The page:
One of the first known pro-Shah assassinations was that of Ali Akbar Tabatabaei, an advisor to the Iranian Royal Embassy in Washington, in 1980. Since the assassination of Tabatabaei and the escape of his killer, an African-American Muslim convert , to Iran, there have been no other reported killings by agents of the Islamic Republic in the United States.
But the situation in Europe worsened in the years that followed. The assassination of Mohammad Reza Kolahi Samadi, a dissident living in the Netherlands who the Islamic Republic accused of carrying out the August 30, 1981 bombing of the prime minister's office, is one of the most recent crimes to have taken place on the continent. Last year a Dutch court sentenced his killer to life imprisonment.
How the Shah's Allies Met Their Deaths
State-sponsored assassinations outside Iran can be divided into five groups. The first constitutes family members, political leaders and senior military commanders of the Shah's era who managed to leave Iran during the 1979 revolution. The best-known examples within this group are Shapour Bakhtiar, the last prime minister under the Shah, General Gholam Ali Oveissi, the military governor of Tehran in September 1978, and Shahriar Shafiq, the Shah's nephew and a senior naval officer.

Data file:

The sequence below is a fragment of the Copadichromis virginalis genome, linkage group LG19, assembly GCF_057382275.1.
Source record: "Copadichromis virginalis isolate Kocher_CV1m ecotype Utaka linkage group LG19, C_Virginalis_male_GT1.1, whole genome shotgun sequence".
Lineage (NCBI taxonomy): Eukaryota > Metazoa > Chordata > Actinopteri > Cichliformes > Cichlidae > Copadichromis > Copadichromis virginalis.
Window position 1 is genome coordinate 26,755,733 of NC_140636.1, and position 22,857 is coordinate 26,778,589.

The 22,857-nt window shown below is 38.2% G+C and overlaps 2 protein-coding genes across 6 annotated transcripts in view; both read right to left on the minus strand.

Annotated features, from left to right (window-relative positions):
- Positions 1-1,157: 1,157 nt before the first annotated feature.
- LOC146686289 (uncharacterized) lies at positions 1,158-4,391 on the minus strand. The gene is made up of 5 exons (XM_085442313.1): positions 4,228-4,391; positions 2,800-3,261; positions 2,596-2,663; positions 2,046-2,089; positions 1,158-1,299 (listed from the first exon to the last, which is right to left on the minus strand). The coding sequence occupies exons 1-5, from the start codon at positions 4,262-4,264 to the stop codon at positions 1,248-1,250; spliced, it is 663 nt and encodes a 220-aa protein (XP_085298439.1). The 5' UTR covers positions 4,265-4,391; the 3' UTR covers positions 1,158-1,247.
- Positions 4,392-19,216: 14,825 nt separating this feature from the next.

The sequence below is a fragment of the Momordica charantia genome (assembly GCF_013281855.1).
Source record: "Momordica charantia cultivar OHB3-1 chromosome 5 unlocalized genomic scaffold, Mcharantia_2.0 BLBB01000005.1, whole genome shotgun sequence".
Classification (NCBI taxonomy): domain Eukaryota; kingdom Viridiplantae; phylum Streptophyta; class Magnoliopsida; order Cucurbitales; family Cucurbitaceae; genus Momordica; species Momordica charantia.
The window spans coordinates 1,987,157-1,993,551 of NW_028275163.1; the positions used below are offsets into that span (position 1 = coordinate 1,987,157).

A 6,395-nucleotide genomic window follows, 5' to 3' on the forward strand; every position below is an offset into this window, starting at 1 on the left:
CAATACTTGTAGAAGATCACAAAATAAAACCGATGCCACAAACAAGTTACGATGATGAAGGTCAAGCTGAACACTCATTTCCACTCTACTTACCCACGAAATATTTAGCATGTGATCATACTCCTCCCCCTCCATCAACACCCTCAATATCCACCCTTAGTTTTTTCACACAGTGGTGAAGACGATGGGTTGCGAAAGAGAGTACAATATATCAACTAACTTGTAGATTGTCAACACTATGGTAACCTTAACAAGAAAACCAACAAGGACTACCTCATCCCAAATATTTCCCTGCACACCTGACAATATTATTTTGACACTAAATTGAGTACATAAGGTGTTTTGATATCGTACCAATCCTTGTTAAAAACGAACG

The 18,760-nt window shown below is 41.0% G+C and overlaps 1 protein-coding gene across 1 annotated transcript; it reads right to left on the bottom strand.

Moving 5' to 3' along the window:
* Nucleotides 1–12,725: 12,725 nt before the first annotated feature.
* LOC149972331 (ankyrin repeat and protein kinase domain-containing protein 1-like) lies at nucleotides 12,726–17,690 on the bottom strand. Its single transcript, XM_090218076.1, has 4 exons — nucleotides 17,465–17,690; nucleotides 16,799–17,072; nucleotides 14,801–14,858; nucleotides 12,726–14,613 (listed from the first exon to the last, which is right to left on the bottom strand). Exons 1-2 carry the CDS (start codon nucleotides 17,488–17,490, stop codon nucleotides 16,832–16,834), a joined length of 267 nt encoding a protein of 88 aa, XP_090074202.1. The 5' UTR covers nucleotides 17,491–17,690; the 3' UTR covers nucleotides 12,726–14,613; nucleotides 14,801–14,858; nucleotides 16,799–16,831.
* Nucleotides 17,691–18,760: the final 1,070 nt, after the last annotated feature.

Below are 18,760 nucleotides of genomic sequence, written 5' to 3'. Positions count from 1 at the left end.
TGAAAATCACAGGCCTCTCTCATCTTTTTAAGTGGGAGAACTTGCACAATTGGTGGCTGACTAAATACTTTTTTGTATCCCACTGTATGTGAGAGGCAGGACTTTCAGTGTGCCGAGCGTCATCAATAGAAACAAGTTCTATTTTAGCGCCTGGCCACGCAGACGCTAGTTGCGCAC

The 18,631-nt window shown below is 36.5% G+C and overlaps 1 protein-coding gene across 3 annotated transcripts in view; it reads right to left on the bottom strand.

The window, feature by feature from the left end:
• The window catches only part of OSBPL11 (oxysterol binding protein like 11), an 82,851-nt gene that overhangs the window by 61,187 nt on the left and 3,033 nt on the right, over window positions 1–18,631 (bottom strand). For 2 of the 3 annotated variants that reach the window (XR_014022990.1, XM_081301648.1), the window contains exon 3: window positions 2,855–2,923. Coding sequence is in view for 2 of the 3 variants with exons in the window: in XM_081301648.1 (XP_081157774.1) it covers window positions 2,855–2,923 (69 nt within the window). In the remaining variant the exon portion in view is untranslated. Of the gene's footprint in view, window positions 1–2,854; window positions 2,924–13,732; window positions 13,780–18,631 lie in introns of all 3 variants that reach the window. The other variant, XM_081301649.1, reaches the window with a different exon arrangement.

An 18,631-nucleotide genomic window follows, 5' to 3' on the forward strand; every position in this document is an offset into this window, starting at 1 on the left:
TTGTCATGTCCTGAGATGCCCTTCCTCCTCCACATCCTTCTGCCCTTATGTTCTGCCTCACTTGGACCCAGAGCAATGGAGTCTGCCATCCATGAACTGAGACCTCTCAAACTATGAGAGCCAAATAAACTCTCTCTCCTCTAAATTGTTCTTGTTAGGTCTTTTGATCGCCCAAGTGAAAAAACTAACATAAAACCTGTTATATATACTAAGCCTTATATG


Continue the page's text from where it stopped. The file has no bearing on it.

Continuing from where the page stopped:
All three of these men were assassinated in Paris. There were two attempts against Shapour Bakhtiar’s life: the first, in July 1980, was by a Lebanese militant Anis Nakash, who was based in Tehran and had attended official meetings there, including with Iran’s Ministry of Foreign Affairs. He was arrested during the failed attempt and sentenced to life in prison, but was released in 1990 by French authorities in a prisoner swap with Hezbollah. Nakash later told Iranian press that the plot was ordered by Iranian authorities.
Then, in the summer of 1991, Bakhtiar was stabbed to death in his home. The assassination was carried out by people posing as supporters who thus managed to enter his place of residence. Ali Vakili-Rad, who was identified by the French judiciary as one of those responsible for Bakhtiar's murder, was also later released as part of an exchange deal involving a French citizen imprisoned in Tehran. On arrival in Tehran, he was welcomed by officials.